The Financial Conduct Authority (FCA) has today set out a package of measures to help consumers who invest through investment platforms more easily find and switch to the right one for them. The package - set out in the final report of its Investment Platforms Market study - includes proposed FCA rules and actions industry is taking forward.
Christopher Woolard, Executive Director of Strategy and Competition at the FCA, said:
"While the market is working well for most of its consumers, the package weve announced today should make it less expensive and time-consuming for investors to shop around and move to the platform that best meets their needs. As part of that, we believe it is right that we restrict exit fees, so people can move their money freely."
The FCA found that while competition is generally working well, some consumers and financial advisers can find it difficult to shop around and switch to a platform that better meets their needs. Consumers can find it difficult to switch due to the time, complexity and cost involved - driven in part by the exit charges they incur and difficulties switching between unit classes.
To address the issues uncovered, the FCA is consulting on rules to allow consumers to switch platforms and remain in the same fund without having to sell their investments, and is proposing to ban or cap exit fees.
The proposed restriction on exit fees would apply to platforms, and also firms offering a comparable service to retail clients. The FCA is seeking views from the wider market about how a restriction could work, before consulting on any final rules.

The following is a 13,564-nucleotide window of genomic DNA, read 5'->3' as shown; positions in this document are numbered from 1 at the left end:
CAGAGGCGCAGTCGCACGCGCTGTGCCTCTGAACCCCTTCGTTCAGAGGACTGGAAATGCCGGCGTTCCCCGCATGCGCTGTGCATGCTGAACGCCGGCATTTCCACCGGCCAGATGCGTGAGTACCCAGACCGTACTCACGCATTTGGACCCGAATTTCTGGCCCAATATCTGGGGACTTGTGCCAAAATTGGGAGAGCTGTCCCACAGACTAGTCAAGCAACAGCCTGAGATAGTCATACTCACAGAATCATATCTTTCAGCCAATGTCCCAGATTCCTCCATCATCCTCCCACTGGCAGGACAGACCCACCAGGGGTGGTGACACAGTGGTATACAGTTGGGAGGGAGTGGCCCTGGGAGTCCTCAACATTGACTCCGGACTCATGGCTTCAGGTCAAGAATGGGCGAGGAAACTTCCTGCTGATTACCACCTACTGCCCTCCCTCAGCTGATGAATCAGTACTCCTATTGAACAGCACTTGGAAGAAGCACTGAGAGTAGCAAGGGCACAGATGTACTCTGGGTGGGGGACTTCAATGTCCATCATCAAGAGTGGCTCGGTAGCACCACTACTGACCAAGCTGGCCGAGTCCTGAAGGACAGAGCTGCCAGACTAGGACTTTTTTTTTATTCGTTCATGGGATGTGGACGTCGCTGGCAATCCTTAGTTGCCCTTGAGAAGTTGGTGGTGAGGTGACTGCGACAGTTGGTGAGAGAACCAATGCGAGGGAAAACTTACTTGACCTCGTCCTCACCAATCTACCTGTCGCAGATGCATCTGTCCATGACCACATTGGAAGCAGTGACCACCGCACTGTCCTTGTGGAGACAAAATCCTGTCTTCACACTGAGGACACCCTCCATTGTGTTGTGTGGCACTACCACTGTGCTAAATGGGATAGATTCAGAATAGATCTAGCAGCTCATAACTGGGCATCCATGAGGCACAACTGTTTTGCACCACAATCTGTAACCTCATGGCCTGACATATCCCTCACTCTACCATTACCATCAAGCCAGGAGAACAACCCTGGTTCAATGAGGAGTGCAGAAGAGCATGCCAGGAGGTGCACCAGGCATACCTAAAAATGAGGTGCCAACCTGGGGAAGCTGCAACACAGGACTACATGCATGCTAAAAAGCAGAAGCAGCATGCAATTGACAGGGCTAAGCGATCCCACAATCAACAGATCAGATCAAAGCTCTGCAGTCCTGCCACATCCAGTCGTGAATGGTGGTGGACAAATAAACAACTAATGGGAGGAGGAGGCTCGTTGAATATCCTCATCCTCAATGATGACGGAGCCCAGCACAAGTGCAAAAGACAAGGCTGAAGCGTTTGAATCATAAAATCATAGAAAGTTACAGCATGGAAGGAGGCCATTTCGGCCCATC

The FCA has welcomed the progress industry is making to improve the switching process, most recently through their STAR initiative to improve the efficiency of the transfer process across the retail investment and pensions sectors. The FCA is encouraging firms not already involved in this initiative to consider taking part as a way of improving the switching process and achieving better outcomes for consumers.
The FCA will review progress made by the industry to improve the switching process later this year, and again in 2020, if needed. The FCA will consider taking forward further regulatory action if the efficiency of the switching process does not improve.
Since publishing its interim report, the FCA has seen firms and the industry acting to improve the provision of information about costs and charges, helping consumers shop around. As a result, the FCA is not proposing new rules but will review the progress of industry in 2020/21, and consider if further action is necessary.
The FCA consultation on new rules for switching and feedback on the questions regarding exit fees runs until 14 June 2019. The FCA may then consult on final rules for exit fees.
1. On 1 April 2013, the FCA became responsible for the conduct supervision of all regulated financial firms and the prudential supervision of those not supervised by the Prudential Regulation Authority (PRA).
2. The FCA has an overarching strategic objective of ensuring the relevant markets function well. To support this it has three operational objectives: to secure an appropriate degree of protection for consumers; to protect and enhance the integrity of the UK financial system; and to promote effective competition in the interests of consumers.
3. Find out more information about the FCA.